IN 1986, Congress overhauled the federal tax code, purging it of various exemptions, deductions and credits and using the savings to reduce marginal rates on both individuals and firms. It was a major victory for governmental simplicity, fairness and efficiency — which Congresses and presidents of both parties then proceeded to undo by tweaking the tax code 15,000 times over the last quarter-century. Special breaks, large and small, have crept back into the code, like crabgrass invading a freshly weeded lawn.

Individual and corporate “tax expenditures” cost about $1 trillion in fiscal 2011, according to the Treasury Department. In the individual code, most of the benefits accrued to people who are already relatively well-off; the top fifth of income earners reap more than half of the proceeds from the 10 largest tax expenditures, according to the Congressional Budget Office. The two biggest tax expenditures, the exclusion for employer-paid health benefits and the mortgage-interest deduction, not only skew in favor of the well-off, but also distort the wider markets for health care and housing.

For the past three years, however, the Senate Finance Committee, under Chairman Max Baucus (D-Mont.), has been burrowing away at this issue, poring over the code in hearings and private meetings, with the goal of writing the first major tax-reform bill since 1986 before the 113th Congress ends — and Mr. Baucus retires — next year.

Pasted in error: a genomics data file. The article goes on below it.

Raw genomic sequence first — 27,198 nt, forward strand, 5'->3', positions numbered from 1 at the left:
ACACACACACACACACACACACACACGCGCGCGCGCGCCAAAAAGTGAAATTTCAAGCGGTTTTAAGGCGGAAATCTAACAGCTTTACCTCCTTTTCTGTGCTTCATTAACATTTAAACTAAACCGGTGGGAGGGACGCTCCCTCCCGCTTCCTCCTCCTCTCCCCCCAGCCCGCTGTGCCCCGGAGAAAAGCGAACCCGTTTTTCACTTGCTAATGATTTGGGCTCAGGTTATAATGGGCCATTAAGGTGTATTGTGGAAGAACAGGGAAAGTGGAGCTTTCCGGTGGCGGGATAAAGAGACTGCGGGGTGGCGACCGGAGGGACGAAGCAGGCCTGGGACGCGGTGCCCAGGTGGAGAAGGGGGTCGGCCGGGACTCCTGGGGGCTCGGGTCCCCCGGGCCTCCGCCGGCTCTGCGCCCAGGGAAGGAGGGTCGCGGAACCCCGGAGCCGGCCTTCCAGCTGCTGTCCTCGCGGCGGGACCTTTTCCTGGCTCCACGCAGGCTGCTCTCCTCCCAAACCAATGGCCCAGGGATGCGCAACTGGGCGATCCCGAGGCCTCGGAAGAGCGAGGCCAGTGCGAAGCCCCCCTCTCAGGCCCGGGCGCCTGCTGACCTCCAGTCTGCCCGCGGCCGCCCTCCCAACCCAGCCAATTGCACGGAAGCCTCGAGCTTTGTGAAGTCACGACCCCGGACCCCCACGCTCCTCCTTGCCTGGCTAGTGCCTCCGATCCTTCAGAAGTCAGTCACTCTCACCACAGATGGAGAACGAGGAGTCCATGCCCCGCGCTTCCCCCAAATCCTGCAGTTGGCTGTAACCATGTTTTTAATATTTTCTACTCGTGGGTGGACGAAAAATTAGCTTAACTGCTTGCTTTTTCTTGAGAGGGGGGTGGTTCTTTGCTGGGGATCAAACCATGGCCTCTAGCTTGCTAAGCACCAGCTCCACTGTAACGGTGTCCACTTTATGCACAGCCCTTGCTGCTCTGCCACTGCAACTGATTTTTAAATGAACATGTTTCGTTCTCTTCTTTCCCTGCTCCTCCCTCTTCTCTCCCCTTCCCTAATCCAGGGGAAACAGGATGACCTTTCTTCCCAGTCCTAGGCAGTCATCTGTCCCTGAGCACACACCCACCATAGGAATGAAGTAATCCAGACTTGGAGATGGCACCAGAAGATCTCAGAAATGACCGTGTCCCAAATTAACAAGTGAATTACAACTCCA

The smart money is betting that this effort will founder amid the usual polarization, like so many other grand plans in today’s Washington. But Mr. Baucus is a crafty legislator, and the ranking Republican on his committee, Orrin Hatch of Utah, is on board with the effort.

The two of them have just come up with a device that could force their fellow senators to get with the program. In a letter to their colleagues on Thursday, Messrs. Baucus and Hatch asked each for a list of the tax breaks he or she would keep , as if the current code were a blank slate and not the jungle of wasteful and inequitable law that it is. The Finance leaders asked for those plans to be submitted in actual legislative language within 30 days.

In other words, they’re shifting the burden of proof to those who would justify continuing tax expenditures, rather than those who would repeal them. Messrs. Baucus and Hatch even included a handy chart showing how much individual marginal rates would have to be increased to pay for $2 trillion worth of tax expenditures over 10 years. The Post’s Lori Montgomery reports that this clever maneuver triggered a “frenzy” among “anxious” lobbyists. Good.